Google continues to struggle with its ad platform’s habit of placing branded ads alongside questionable content. This PR crisis has prompted 300 major brands to pause their Google ad campaigns (and Google still hasn’t solved the problem). This presents a unique challenge for marketers: How do you build marketing campaigns around a brand crisis that hasn’t been resolved?
Google’s example is a wise one to follow. As the New York Post notes, the company has chosen to lean into transparency as it works to fix this problem. While acknowledging that more work needs to be done, Google is hoping to satisfy disgruntled customers by showing them the changes being made to try to resolve the issue. Its marketing is helping foster an ongoing dialogue with its advertising clients, both the happy and unhappy ones.
Consumers tend to respond favorably to transparency. It’s a great move—as long as it’s genuine. Don’t create marketing that attempts to mislead. Only opt for transparent content if you’re comfortable with being honest.
Some of the early steps after a brand disaster are fairly straightforward and sensible; showing contrition and vowing to change are necessary and useful steps. To truly bounce back and recapture your dedicated audience, your content strategy eventually needs to embrace a bold strategy that takes risks.
After a foodborne illnesses crisis created a brand emergency that dropped its year-over-year sales by 20 percent, Chipotle took a number of steps to improve its reputation. It gave away 21 million free burritos, launched a rewards program, and started a “Food with Integrity” branding campaign that highlights its efforts to seek out fresh, safe, real ingredients. Its sales improved, though not to its pre-crisis levels.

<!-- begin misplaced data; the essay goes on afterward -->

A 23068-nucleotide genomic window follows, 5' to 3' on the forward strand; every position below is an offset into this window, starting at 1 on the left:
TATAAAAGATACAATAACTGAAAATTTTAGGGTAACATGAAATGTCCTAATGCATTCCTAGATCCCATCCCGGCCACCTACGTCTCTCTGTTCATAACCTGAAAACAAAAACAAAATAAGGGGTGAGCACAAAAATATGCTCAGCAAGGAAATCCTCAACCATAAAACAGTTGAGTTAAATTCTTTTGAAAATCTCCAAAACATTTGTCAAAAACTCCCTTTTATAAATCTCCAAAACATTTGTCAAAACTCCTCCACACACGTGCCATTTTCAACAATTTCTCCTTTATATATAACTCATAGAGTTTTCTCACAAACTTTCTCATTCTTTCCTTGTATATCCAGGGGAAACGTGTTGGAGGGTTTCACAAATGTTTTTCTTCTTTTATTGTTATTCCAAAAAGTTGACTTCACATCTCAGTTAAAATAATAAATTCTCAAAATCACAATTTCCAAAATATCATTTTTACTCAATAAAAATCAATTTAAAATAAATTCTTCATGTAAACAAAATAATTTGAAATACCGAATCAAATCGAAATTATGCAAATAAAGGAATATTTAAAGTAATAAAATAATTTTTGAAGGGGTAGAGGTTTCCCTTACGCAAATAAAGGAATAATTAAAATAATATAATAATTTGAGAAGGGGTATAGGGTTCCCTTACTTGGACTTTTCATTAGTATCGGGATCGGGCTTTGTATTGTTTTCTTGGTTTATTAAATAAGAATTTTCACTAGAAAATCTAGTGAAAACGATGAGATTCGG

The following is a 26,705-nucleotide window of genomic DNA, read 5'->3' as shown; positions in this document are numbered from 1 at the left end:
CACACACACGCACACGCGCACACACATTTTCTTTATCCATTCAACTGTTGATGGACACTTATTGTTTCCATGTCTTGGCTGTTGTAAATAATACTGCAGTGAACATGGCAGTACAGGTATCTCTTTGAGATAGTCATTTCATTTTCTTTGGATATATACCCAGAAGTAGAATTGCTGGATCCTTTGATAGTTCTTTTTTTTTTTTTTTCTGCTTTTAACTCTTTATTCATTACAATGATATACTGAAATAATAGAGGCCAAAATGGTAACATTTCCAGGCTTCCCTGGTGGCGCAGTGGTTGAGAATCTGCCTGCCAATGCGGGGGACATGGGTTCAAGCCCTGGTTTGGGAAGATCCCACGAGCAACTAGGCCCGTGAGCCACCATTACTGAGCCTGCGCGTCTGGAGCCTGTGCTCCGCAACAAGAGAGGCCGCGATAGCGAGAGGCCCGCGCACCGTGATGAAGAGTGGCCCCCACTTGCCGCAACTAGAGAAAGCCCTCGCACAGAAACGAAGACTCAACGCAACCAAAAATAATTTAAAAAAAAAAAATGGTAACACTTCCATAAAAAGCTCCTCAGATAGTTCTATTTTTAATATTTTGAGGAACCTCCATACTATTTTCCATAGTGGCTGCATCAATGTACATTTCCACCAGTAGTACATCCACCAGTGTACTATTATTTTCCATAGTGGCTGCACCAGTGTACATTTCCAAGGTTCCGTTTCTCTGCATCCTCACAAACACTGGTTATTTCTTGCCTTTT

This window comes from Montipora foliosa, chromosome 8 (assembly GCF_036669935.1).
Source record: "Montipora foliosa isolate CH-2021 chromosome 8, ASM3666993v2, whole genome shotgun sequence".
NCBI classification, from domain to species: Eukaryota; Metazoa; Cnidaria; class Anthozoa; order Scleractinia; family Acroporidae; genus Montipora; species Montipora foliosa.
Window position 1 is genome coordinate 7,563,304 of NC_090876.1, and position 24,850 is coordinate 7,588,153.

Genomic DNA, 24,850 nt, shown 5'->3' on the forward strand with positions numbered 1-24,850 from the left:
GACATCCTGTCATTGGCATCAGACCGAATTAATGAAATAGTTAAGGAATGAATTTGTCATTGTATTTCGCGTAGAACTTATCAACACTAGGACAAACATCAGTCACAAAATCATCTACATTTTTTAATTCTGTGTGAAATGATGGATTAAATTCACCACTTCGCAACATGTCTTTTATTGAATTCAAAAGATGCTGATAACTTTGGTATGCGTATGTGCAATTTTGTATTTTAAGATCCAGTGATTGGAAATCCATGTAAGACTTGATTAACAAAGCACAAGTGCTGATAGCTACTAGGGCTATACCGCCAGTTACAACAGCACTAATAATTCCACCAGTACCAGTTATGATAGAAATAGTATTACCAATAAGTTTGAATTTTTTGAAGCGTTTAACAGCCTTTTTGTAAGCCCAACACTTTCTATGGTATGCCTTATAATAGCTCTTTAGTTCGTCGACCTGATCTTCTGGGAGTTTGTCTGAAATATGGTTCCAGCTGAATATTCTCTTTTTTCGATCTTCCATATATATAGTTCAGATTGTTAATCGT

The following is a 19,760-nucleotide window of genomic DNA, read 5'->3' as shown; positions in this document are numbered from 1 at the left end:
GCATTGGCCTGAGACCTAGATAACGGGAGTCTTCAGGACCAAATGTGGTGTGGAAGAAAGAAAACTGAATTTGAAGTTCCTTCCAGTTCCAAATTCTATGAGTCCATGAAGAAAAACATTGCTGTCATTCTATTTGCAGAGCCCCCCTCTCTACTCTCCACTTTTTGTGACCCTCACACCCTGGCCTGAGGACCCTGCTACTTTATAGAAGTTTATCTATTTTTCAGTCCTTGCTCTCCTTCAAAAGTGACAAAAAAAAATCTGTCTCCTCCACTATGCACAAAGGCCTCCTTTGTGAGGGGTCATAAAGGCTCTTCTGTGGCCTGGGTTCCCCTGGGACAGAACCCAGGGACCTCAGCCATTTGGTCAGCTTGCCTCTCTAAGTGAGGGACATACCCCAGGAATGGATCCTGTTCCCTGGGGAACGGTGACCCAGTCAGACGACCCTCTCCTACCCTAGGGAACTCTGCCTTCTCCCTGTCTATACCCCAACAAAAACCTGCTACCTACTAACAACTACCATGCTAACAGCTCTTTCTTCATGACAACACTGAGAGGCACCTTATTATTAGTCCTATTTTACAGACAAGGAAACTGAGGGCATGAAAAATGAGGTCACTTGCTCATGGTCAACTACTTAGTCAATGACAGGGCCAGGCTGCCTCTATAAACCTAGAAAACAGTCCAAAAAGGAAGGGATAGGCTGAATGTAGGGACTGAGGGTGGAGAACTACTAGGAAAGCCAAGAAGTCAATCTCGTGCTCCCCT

Image attribution: inazakira
After taking those thoughtful steps and making only modest gains, the company decided to make a more aggressive move. For “As Real As It Gets,” it hired comedians to hang out inside of an oversized (fake) Chipotle burrito voiced by actor Jeffrey Tambor. The comedians cop to various fears, secrets, and other admissions. Food Safety News reports that the campaign, Chipotle’s first for national broadcast television, is intended to challenge fast food advertising conventions.
The ad campaign got a great reception, marking Chipotle’s return to the positive side of buzzworthy content and conversation. This campaign might not return the company’s revenues to their peak, but it is helping put that scandal in the back of consumers’ minds. It distracts them with entertaining, engaging types of content—content that could only succeed after the necessary steps of making sincere amends.
When something bad happens and your company gets the blame, it’s never easy. And recovering and moving on is no picnic either, as your ability to go forward often depends on the attitudes of your customers. Your marketing content strategy is central to crossing this divide. Stay patient, and continue exploring ways new content could spark a crucial step forward.
Featured image attribution: Suhyeon Choi